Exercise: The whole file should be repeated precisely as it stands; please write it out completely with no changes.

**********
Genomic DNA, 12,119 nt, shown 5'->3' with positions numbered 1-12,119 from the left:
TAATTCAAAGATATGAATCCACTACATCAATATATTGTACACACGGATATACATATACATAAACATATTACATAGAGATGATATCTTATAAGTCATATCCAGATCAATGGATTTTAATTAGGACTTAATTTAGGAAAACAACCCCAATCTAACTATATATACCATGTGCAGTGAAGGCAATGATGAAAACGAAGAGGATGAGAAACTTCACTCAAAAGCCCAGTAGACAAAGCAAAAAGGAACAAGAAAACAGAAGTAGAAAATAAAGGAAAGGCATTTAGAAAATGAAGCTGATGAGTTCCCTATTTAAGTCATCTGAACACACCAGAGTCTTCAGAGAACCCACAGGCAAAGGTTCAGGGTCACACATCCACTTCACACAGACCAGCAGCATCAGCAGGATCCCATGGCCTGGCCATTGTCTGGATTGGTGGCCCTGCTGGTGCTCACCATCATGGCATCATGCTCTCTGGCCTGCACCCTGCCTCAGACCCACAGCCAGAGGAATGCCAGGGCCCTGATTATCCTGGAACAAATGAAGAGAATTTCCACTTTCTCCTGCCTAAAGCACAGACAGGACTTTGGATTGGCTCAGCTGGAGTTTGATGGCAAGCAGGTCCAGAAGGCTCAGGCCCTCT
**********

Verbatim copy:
Genomic DNA, 12,119 nt, shown 5'->3' with positions numbered 1-12,119 from the left:
TAATTCAAAGATATGAATCCACTACATCAATATATTGTACACACGGATATACATATACATAAACATATTACATAGAGATGATATCTTATAAGTCATATCCAGATCAATGGATTTTAATTAGGACTTAATTTAGGAAAACAACCCCAATCTAACTATATATACCATGTGCAGTGAAGGCAATGATGAAAACGAAGAGGATGAGAAACTTCACTCAAAAGCCCAGTAGACAAAGCAAAAAGGAACAAGAAAACAGAAGTAGAAAATAAAGGAAAGGCATTTAGAAAATGAAGCTGATGAGTTCCCTATTTAAGTCATCTGAACACACCAGAGTCTTCAGAGAACCCACAGGCAAAGGTTCAGGGTCACACATCCACTTCACACAGACCAGCAGCATCAGCAGGATCCCATGGCCTGGCCATTGTCTGGATTGGTGGCCCTGCTGGTGCTCACCATCATGGCATCATGCTCTCTGGCCTGCACCCTGCCTCAGACCCACAGCCAGAGGAATGCCAGGGCCCTGATTATCCTGGAACAAATGAAGAGAATTTCCACTTTCTCCTGCCTAAAGCACAGACAGGACTTTGGATTGGCTCAGCTGGAGTTTGATGGCAAGCAGGTCCAGAAGGCTCAGGCCCTCT